Indigenous woman with folded hands.

Voices of the Earth: Commemorating International Day of the World’s Indigenous People

International Day of the World’s Indigenous People takes place on August 9th each year, and it’s an opportunity to raise awareness about protecting indigenous populations across the globe. The United Nations General Assembly has named this year’s theme “Indigenous Youth as Agents of Change for Self-determination.”

A Virtual Commemoration

The United Nations created the International Day of the World’s Indigenous People in 1994. But if this is your first time hearing about it, it’s not too late to participate today; a virtual International Day observance will take place from 9:00 am to 10:30 am Eastern Standard Time. You can sign up for this virtual commemoration online.

Traveling to Empower

Tours to indigenous communities are trending in the travel space. When run with good intentions, such tours can help lift communities out of poverty, give women employment, and preserve indigenous groups’ culture, among other benefits.

Sadly, many tour operators cut corners when arranging tours to indigenous communities. Jamie Sweeting, VP of Sustainability at G Adventures, explains. “Be cautious of companies that are selling indigenous experiences that are promoting a fictional stereotype of what they think you want.” He explains that it’s important for tour companies to allow indigenous groups “to tell their story, their history, their culture and their nature their way.”

From a tourist’s perspective, that can be hard to identify. So, Sweeting recommends seeking out indigenous-owned, run, and managed experiences. Some tour operators, such as G Adventures, partner with these indigenous-owned companies.

Weaving in Peru

Peruvian woman weaving.
Photo Credit: G Adventures Inc.

An example of positive indigenous tourism is visiting a women’s weaving co-op in Ccaccaccollo, Peru. Tourists who join a tour, such as the Inca Discovery tour that G Adventures arranges, have the opportunity to meet local indigenous Peruvian women and learn about their traditional weaving process. Over 45 women are part of the group, and tourism helps them generate an income while encouraging younger generations to practice traditional llama and alpaca wool weaving methods.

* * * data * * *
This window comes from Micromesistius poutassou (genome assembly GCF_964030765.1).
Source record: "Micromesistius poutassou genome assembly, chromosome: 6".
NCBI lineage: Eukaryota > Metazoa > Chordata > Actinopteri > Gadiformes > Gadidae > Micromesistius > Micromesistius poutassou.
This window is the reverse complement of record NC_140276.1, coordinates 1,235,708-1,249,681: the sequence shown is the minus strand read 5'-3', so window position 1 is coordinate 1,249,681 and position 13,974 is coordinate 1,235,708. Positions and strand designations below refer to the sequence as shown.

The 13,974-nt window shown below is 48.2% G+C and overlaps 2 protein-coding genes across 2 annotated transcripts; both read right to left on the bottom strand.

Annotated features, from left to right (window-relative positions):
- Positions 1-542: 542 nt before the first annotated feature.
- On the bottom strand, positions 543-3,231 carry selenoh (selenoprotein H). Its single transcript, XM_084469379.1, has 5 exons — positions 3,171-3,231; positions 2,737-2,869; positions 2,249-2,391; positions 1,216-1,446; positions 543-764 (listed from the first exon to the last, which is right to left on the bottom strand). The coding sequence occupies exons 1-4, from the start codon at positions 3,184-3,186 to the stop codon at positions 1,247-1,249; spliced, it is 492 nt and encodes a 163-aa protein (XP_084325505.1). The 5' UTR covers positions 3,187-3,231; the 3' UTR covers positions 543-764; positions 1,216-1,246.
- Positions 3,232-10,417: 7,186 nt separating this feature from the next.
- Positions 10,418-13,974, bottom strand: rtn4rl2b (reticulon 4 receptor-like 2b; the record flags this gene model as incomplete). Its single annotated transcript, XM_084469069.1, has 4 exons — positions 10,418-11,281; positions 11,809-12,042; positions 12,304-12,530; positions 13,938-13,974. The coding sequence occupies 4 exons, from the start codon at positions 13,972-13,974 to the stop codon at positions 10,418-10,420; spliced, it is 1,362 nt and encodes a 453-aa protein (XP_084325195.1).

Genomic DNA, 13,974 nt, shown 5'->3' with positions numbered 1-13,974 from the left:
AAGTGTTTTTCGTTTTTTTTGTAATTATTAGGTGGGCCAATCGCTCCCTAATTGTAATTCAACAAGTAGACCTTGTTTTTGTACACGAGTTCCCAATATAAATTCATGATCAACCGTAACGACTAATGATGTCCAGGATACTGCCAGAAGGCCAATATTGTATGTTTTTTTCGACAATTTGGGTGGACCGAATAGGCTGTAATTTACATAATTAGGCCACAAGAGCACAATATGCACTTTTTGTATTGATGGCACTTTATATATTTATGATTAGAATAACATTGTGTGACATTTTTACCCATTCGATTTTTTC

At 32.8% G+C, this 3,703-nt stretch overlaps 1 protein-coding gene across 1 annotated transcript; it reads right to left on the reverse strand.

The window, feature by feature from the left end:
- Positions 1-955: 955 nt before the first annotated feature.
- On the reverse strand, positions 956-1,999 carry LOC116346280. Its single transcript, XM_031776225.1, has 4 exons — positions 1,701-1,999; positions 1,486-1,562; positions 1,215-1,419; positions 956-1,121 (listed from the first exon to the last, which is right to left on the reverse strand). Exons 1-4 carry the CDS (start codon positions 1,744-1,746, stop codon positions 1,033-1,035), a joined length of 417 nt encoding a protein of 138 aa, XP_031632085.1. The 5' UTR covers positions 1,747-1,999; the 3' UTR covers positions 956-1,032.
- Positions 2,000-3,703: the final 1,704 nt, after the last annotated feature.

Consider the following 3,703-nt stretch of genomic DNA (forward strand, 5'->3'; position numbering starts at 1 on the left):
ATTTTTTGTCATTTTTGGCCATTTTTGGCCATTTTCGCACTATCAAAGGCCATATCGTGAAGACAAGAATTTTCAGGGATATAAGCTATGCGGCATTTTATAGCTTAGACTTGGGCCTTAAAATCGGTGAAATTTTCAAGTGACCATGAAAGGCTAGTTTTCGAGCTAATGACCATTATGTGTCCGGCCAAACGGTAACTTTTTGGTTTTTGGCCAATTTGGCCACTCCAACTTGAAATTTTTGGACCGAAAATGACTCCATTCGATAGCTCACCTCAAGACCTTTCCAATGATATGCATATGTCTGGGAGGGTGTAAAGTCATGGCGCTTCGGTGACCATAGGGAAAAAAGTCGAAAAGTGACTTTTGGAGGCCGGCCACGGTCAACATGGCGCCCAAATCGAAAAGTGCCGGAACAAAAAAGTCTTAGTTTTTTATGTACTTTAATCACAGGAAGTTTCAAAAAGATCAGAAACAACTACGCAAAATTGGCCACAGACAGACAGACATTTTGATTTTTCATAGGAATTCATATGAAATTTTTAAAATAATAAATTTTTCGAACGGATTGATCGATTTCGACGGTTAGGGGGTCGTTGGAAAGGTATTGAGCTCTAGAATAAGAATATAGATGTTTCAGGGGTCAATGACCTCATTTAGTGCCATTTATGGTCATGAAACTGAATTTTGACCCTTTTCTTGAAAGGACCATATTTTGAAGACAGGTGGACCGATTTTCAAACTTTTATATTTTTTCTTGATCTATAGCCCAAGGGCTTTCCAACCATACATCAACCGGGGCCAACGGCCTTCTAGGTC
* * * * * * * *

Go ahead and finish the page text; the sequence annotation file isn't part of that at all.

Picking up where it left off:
Partnering With Non-Profits

Indigenous people in Northern Thailand.
Photo Credit: G Adventures Inc.

Researching companies that partner with respected non-profits is another way tourists can feel good about where they put their tourist dollars. Planeterra is an example of a non-profit that works with tour companies like G Adventures to help indigenous communities in Northern Thailand earn a living from tourism.

Taking Responsibility

Every tourist who wants to visit an indigenous community should consider it their responsibility to identify a tour that will uplift rather than harm or degrade the locals.

Sweeting cautions tourists to “beware of experiences that are being dictated by outsiders and where indigenous people are required to ‘perform’ dances or rituals for tourists that they feel uncomfortable doing.”

How can a tourist know if indigenous people are being forced to do things they’re uncomfortable with? Researching the indigenous group and travel company is a good start. Reading reviews to see what travelers say about the experience is also helpful, keeping an eye out for words indicating the locals seemed unhappy, mistreated, or taken advantage of.

Souvenir Time

Most indigenous communities sell traditional products they make. Purchasing them can be an excellent way to ensure your tourist dollars go directly to the families you visit.

Depending on the situation, credit cards may not be a payment option. So, bring plenty of cash and a list of family and friends you want to buy souvenirs for; it’ll be more fulfilling than purchasing manufactured souvenirs from a store in the nearest city.

Creating Change

According to the UN, 47% of indigenous people with employment have no education, with the gap being even greater for women. Furthermore, people from indigenous communities are three times more likely to live in extreme poverty than non-indigenous people.

So, don’t let the fear of choosing a poorly-run indigenous tour prevent you from visiting indigenous communities. Tourism can be an excellent way to empower local indigenous groups; do your due diligence, and be generous with purchasing local products.

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